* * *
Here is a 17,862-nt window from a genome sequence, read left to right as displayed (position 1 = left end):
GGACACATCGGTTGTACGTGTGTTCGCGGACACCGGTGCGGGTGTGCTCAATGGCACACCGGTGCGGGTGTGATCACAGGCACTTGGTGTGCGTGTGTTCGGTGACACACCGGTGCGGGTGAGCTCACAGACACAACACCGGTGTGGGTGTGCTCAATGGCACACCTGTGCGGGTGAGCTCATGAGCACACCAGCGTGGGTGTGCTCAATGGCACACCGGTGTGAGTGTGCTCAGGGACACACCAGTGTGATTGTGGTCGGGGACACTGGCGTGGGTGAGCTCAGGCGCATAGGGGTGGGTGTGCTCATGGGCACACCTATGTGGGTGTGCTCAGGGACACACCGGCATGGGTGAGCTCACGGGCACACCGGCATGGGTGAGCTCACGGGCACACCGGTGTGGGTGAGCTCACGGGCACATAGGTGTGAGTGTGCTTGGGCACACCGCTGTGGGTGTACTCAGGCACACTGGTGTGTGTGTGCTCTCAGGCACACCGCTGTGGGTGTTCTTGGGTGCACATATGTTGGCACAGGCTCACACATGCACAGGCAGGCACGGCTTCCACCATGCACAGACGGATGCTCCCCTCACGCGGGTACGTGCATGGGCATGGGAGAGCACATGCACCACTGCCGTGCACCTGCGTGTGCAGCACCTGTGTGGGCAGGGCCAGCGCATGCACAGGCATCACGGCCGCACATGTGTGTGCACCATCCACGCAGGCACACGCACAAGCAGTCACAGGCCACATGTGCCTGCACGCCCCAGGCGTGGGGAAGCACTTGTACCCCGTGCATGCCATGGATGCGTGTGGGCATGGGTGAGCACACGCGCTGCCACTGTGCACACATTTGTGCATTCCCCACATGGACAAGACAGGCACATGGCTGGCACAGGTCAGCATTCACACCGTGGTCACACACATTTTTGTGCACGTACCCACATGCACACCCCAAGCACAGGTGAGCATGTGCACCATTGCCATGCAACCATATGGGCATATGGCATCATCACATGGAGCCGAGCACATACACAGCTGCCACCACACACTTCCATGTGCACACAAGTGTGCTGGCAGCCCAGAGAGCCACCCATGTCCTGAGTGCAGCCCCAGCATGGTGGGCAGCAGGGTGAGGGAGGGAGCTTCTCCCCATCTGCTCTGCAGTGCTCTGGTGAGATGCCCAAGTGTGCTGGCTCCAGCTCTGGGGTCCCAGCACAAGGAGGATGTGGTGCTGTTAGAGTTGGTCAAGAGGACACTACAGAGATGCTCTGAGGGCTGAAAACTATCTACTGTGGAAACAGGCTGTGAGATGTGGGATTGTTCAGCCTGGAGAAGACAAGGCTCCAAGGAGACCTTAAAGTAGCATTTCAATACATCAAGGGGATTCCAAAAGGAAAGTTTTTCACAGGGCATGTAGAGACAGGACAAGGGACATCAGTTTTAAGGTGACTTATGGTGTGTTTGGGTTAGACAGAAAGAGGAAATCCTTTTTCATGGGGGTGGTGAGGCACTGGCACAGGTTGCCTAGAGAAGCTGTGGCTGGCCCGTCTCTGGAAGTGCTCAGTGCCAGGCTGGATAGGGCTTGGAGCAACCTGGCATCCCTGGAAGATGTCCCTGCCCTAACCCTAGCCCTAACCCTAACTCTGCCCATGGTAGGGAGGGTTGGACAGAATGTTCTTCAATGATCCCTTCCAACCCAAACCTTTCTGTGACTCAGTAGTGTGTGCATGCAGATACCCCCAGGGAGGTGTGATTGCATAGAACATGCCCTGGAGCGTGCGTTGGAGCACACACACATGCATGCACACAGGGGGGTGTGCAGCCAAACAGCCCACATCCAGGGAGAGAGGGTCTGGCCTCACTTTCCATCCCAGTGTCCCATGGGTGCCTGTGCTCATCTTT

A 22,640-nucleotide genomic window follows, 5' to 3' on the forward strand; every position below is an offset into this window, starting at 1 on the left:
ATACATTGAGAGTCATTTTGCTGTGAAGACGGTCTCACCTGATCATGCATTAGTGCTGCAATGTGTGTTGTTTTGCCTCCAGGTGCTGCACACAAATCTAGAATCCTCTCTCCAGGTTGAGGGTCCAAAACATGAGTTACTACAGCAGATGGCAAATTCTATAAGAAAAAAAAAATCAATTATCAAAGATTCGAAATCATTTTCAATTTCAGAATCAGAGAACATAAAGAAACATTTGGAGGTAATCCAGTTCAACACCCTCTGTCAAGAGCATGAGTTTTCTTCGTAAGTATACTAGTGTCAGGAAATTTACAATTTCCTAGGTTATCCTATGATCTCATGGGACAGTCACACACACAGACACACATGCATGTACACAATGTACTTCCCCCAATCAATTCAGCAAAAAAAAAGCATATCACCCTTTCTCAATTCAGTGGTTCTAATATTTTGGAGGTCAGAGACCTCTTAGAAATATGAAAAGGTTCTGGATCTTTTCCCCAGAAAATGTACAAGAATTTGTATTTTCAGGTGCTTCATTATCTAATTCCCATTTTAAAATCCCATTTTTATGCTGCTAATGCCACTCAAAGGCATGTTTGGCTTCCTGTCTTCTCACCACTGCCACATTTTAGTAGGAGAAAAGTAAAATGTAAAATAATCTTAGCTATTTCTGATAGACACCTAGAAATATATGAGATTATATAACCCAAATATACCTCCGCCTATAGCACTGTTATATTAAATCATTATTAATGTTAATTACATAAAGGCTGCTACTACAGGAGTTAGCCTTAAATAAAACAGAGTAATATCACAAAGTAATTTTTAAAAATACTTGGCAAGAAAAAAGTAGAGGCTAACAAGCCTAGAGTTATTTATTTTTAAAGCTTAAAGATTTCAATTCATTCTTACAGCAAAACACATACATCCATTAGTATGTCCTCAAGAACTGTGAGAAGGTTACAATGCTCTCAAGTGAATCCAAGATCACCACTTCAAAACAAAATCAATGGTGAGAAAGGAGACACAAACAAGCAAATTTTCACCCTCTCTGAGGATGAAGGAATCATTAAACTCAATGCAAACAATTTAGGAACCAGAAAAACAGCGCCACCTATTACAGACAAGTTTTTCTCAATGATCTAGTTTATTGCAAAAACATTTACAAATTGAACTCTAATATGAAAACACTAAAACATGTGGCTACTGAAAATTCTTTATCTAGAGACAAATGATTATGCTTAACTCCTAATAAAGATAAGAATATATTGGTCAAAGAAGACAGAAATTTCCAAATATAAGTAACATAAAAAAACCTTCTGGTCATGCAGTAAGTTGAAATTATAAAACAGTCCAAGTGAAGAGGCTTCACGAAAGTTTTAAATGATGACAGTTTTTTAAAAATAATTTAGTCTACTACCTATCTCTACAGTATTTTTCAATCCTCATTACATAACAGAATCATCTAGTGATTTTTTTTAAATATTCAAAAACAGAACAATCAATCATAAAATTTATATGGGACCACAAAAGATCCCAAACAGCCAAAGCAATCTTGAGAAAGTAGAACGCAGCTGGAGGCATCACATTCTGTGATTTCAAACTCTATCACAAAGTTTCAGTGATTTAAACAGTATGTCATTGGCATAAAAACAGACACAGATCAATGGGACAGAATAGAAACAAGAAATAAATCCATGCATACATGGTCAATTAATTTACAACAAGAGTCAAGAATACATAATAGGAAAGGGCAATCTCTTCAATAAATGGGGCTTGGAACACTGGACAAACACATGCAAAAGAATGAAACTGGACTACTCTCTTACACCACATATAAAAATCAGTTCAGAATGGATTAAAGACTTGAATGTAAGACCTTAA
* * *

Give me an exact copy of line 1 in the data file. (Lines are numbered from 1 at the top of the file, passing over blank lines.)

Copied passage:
Here is a 17,862-nt window from a genome sequence, read left to right as displayed (position 1 = left end):